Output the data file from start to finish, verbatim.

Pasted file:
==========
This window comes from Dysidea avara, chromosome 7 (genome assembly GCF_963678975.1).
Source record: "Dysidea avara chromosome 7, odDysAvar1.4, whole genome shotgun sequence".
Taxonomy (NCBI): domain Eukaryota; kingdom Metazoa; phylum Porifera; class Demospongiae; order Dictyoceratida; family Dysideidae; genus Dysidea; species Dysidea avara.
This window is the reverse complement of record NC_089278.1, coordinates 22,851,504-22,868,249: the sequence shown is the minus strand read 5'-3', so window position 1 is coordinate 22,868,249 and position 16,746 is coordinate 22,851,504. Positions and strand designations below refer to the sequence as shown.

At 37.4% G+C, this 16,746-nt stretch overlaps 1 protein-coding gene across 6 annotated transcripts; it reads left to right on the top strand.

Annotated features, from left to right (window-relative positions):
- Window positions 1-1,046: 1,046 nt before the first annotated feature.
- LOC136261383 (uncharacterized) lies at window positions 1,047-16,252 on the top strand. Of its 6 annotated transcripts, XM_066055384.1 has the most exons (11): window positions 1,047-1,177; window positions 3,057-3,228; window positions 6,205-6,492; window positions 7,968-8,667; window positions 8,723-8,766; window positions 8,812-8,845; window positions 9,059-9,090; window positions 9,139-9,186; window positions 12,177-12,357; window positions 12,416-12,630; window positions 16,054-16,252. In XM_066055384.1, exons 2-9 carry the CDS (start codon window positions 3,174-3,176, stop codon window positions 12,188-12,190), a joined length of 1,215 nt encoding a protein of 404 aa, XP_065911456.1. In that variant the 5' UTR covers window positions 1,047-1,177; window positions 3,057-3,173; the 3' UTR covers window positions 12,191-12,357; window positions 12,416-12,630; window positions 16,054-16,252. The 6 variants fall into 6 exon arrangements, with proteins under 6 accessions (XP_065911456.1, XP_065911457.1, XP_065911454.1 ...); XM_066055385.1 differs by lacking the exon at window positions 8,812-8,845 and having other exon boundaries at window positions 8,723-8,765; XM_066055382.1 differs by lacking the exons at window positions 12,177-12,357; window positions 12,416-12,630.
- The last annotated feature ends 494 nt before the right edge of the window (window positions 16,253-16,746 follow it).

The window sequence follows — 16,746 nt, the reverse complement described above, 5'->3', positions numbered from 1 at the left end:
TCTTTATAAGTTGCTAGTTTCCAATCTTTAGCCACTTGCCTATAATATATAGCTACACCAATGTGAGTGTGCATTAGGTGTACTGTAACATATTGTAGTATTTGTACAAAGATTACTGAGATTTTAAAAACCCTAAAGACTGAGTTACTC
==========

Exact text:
This window comes from Dysidea avara, chromosome 7 (genome assembly GCF_963678975.1).
Source record: "Dysidea avara chromosome 7, odDysAvar1.4, whole genome shotgun sequence".
Taxonomy (NCBI): domain Eukaryota; kingdom Metazoa; phylum Porifera; class Demospongiae; order Dictyoceratida; family Dysideidae; genus Dysidea; species Dysidea avara.
This window is the reverse complement of record NC_089278.1, coordinates 22,851,504-22,868,249: the sequence shown is the minus strand read 5'-3', so window position 1 is coordinate 22,868,249 and position 16,746 is coordinate 22,851,504. Positions and strand designations below refer to the sequence as shown.

At 37.4% G+C, this 16,746-nt stretch overlaps 1 protein-coding gene across 6 annotated transcripts; it reads left to right on the top strand.

Annotated features, from left to right (window-relative positions):
- Window positions 1-1,046: 1,046 nt before the first annotated feature.
- LOC136261383 (uncharacterized) lies at window positions 1,047-16,252 on the top strand. Of its 6 annotated transcripts, XM_066055384.1 has the most exons (11): window positions 1,047-1,177; window positions 3,057-3,228; window positions 6,205-6,492; window positions 7,968-8,667; window positions 8,723-8,766; window positions 8,812-8,845; window positions 9,059-9,090; window positions 9,139-9,186; window positions 12,177-12,357; window positions 12,416-12,630; window positions 16,054-16,252. In XM_066055384.1, exons 2-9 carry the CDS (start codon window positions 3,174-3,176, stop codon window positions 12,188-12,190), a joined length of 1,215 nt encoding a protein of 404 aa, XP_065911456.1. In that variant the 5' UTR covers window positions 1,047-1,177; window positions 3,057-3,173; the 3' UTR covers window positions 12,191-12,357; window positions 12,416-12,630; window positions 16,054-16,252. The 6 variants fall into 6 exon arrangements, with proteins under 6 accessions (XP_065911456.1, XP_065911457.1, XP_065911454.1 ...); XM_066055385.1 differs by lacking the exon at window positions 8,812-8,845 and having other exon boundaries at window positions 8,723-8,765; XM_066055382.1 differs by lacking the exons at window positions 12,177-12,357; window positions 12,416-12,630.
- The last annotated feature ends 494 nt before the right edge of the window (window positions 16,253-16,746 follow it).

The window sequence follows — 16,746 nt, the reverse complement described above, 5'->3', positions numbered from 1 at the left end:
TCTTTATAAGTTGCTAGTTTCCAATCTTTAGCCACTTGCCTATAATATATAGCTACACCAATGTGAGTGTGCATTAGGTGTACTGTAACATATTGTAGTATTTGTACAAAGATTACTGAGATTTTAAAAACCCTAAAGACTGAGTTACTC